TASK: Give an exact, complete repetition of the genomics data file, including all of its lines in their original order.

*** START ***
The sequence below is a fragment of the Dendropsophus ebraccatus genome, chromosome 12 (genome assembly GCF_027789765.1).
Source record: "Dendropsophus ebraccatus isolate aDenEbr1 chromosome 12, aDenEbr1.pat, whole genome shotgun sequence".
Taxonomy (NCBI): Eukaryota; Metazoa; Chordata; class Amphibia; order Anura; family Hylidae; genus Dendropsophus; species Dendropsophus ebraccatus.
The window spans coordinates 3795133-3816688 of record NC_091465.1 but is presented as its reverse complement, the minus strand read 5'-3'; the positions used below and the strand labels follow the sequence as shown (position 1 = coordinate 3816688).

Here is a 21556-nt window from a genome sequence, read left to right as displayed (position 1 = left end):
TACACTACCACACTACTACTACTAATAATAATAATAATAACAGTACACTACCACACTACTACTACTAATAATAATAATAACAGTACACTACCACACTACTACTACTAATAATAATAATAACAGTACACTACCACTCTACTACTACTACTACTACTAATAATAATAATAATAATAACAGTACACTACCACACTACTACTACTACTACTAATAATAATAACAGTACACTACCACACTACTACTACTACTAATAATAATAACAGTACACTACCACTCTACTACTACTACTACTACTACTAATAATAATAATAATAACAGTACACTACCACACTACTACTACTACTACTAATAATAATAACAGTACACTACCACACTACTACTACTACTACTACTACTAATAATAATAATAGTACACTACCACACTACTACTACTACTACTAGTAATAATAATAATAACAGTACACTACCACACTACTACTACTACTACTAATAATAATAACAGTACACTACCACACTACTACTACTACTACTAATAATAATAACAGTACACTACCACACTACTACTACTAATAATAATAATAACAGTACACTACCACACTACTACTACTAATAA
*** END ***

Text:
The sequence below is a fragment of the Dendropsophus ebraccatus genome, chromosome 12 (genome assembly GCF_027789765.1).
Source record: "Dendropsophus ebraccatus isolate aDenEbr1 chromosome 12, aDenEbr1.pat, whole genome shotgun sequence".
Taxonomy (NCBI): Eukaryota; Metazoa; Chordata; class Amphibia; order Anura; family Hylidae; genus Dendropsophus; species Dendropsophus ebraccatus.
The window spans coordinates 3795133-3816688 of record NC_091465.1 but is presented as its reverse complement, the minus strand read 5'-3'; the positions used below and the strand labels follow the sequence as shown (position 1 = coordinate 3816688).

Here is a 21556-nt window from a genome sequence, read left to right as displayed (position 1 = left end):
TACACTACCACACTACTACTACTAATAATAATAATAATAACAGTACACTACCACACTACTACTACTAATAATAATAATAACAGTACACTACCACACTACTACTACTAATAATAATAATAACAGTACACTACCACTCTACTACTACTACTACTACTAATAATAATAATAATAATAACAGTACACTACCACACTACTACTACTACTACTAATAATAATAACAGTACACTACCACACTACTACTACTACTAATAATAATAACAGTACACTACCACTCTACTACTACTACTACTACTACTAATAATAATAATAATAACAGTACACTACCACACTACTACTACTACTACTAATAATAATAACAGTACACTACCACACTACTACTACTACTACTACTACTAATAATAATAATAGTACACTACCACACTACTACTACTACTACTAGTAATAATAATAATAACAGTACACTACCACACTACTACTACTACTACTAATAATAATAACAGTACACTACCACACTACTACTACTACTACTAATAATAATAACAGTACACTACCACACTACTACTACTAATAATAATAATAACAGTACACTACCACACTACTACTACTAATAA